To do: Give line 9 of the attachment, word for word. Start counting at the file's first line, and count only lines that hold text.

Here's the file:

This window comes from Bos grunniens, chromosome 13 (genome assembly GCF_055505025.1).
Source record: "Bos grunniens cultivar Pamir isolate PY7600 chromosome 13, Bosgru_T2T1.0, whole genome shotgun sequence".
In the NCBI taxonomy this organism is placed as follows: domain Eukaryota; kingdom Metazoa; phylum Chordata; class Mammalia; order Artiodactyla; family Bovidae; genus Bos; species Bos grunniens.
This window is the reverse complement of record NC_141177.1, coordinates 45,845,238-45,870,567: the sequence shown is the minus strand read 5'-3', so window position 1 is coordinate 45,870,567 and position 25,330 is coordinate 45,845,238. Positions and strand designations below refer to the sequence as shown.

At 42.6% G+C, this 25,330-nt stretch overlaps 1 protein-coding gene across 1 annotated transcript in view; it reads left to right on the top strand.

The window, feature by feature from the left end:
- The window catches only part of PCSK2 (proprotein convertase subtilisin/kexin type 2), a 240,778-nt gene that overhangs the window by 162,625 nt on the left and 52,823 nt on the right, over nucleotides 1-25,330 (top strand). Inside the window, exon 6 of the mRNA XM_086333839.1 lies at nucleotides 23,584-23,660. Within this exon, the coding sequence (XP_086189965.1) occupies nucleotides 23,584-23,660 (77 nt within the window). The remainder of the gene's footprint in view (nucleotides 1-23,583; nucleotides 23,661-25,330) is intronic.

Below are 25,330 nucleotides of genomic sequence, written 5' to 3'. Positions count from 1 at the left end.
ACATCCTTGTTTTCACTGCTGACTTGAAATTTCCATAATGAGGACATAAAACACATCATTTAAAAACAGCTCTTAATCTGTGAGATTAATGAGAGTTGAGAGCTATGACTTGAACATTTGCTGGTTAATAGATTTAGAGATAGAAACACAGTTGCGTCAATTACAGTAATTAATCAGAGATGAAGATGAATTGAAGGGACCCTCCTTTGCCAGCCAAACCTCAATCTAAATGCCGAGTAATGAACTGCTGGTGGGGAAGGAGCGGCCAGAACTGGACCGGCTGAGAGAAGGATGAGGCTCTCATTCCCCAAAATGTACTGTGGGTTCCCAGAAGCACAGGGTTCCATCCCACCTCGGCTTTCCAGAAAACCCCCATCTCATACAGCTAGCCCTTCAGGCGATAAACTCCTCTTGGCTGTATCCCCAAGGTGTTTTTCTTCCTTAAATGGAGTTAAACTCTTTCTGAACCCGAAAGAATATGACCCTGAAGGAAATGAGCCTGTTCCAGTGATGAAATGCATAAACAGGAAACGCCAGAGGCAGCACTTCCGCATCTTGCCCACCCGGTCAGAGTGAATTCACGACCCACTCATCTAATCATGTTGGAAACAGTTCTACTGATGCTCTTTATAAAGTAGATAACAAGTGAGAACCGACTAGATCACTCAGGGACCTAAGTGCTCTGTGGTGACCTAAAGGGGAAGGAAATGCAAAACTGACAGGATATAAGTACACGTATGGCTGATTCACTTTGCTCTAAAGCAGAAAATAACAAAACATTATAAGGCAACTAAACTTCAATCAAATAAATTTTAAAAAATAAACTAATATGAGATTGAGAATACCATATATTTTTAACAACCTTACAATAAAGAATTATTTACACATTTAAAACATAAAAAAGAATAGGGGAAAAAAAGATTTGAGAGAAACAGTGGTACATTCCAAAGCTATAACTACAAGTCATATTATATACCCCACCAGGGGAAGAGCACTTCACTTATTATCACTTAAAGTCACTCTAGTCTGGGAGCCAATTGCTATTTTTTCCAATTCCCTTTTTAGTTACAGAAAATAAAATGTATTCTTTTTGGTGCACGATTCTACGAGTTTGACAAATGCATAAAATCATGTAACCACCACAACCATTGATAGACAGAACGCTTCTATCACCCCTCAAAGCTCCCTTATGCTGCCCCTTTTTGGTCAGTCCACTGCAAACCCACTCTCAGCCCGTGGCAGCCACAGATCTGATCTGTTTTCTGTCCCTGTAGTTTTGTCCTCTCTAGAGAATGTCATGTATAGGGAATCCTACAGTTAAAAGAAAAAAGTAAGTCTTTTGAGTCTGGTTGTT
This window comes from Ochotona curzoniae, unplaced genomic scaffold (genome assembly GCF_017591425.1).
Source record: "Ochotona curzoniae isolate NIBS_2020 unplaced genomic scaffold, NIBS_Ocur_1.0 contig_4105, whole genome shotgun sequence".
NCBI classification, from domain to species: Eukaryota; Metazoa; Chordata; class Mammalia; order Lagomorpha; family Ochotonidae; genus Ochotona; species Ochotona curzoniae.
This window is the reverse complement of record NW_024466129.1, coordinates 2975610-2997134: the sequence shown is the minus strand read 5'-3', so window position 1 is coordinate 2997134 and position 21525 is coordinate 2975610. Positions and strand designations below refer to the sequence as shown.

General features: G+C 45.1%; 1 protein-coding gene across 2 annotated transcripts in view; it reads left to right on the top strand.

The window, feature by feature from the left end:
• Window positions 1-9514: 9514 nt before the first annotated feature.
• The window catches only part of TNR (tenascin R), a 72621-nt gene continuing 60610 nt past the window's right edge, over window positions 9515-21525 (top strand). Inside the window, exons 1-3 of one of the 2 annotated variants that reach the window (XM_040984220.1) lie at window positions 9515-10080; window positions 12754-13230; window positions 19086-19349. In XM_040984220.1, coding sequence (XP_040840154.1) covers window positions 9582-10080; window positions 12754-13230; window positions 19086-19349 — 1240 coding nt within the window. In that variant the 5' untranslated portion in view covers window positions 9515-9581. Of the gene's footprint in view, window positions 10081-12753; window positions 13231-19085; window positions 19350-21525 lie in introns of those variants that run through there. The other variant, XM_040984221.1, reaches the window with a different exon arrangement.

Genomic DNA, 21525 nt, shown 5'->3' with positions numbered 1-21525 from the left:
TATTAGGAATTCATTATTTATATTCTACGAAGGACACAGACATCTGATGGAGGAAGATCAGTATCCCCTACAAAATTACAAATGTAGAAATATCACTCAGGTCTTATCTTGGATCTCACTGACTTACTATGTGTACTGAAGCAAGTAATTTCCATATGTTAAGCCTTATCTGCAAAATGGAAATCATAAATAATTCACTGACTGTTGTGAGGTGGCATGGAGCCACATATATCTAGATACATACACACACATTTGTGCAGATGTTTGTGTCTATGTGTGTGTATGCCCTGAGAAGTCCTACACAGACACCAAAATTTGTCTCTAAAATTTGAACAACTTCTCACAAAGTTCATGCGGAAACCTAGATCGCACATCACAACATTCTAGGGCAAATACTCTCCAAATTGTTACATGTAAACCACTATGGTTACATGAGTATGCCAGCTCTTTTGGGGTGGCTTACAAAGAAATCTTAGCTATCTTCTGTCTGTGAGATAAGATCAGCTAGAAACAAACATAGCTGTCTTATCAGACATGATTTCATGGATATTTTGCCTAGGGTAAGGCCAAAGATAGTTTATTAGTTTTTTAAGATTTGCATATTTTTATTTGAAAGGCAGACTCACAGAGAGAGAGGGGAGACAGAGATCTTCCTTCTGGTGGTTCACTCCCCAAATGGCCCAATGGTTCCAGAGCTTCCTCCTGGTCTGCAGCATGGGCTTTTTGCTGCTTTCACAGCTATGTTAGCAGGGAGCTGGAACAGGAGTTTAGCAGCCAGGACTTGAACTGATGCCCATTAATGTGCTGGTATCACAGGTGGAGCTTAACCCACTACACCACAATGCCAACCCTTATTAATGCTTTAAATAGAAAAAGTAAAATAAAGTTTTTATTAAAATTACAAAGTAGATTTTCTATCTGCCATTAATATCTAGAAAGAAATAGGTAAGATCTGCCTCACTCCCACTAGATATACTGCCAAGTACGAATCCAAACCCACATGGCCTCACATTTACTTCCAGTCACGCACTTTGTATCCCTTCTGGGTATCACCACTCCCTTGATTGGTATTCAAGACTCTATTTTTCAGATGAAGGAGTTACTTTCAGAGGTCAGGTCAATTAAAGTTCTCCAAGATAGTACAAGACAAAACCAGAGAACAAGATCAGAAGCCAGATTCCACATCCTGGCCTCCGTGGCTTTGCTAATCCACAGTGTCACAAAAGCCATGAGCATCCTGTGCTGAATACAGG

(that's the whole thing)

ACATCCTTGTTTTCACTGCTGACTTGAAATTTCCATAATGAGGACATAAAACACATCATTTAAAAACAGCTCTTAATCTGTGAGATTAATGAGAGTTGAGAGCTATGACTTGAACATTTGCTGGTTAATAGATTTAGAGATAGAAACACAGTTGCGTCAATTACAGTAATTAATCAGAGATGAAGATGAATTGAAGGGACCCTCCTTTGCCAGCCAAACCTCAATCTAAATGCCGAGTAATGAACTGCTGGTGGGGAAGGAGCGGCCAGAACTGGACCGGCTGAGAGAAGGATGAGGCTCTCATTCCCCAAAATGTACTGTGGGTTCCCAGAAGCACAGGGTTCCATCCCACCTCGGCTTTCCAGAAAACCCCCATCTCATACAGCTAGCCCTTCAGGCGATAAACTCCTCTTGGCTGTATCCCCAAGGTGTTTTTCTTCCTTAAATGGAGTTAAACTCTTTCTGAACCCGAAAGAATATGACCCTGAAGGAAATGAGCCTGTTCCAGTGATGAAATGCATAAACAGGAAACGCCAGAGGCAGCACTTCCGCATCTTGCCCACCCGGTCAGAGTGAATTCACGACCCACTCATCTAATCATGTTGGAAACAGTTCTACTGATGCTCTTTATAAAGTAGATAACAAGTGAGAACCGACTAGATCACTCAGGGACCTAAGTGCTCTGTGGTGACCTAAAGGGGAAGGAAATGCAAAACTGACAGGATATAAGTACACGTATGGCTGATTCACTTTGCTCTAAAGCAGAAAATAACAAAACATTATAAGGCAACTAAACTTCAATCAAATAAATTTTAAAAAATAAACTAATATGAGATTGAGAATACCATATATTTTTAACAACCTTACAATAAAGAATTATTTACACATTTAAAACATAAAAAAGAATAGGGGAAAAAAAGATTTGAGAGAAACAGTGGTACATTCCAAAGCTATAACTACAAGTCATATTATATACCCCACCAGGGGAAGAGCACTTCACTTATTATCACTTAAAGTCACTCTAGTCTGGGAGCCAATTGCTATTTTTTCCAATTCCCTTTTTAGTTACAGAAAATAAAATGTATTCTTTTTGGTGCACGATTCTACGAGTTTGACAAATGCATAAAATCATGTAACCACCACAACCATTGATAGACAGAACGCTTCTATCACCCCTCAAAGCTCCCTTATGCTGCCCCTTTTTGGTCAGTCCACTGCAAACCCACTCTCAGCCCGTGGCAGCCACAGATCTGATCTGTTTTCTGTCCCTGTAGTTTTGTCCTCTCTAGAGAATGTCATGTATAGGGAATCCTACAGTTAAAAGAAAAAAGTAAGTCTTTTGAGTCTGGTTGTT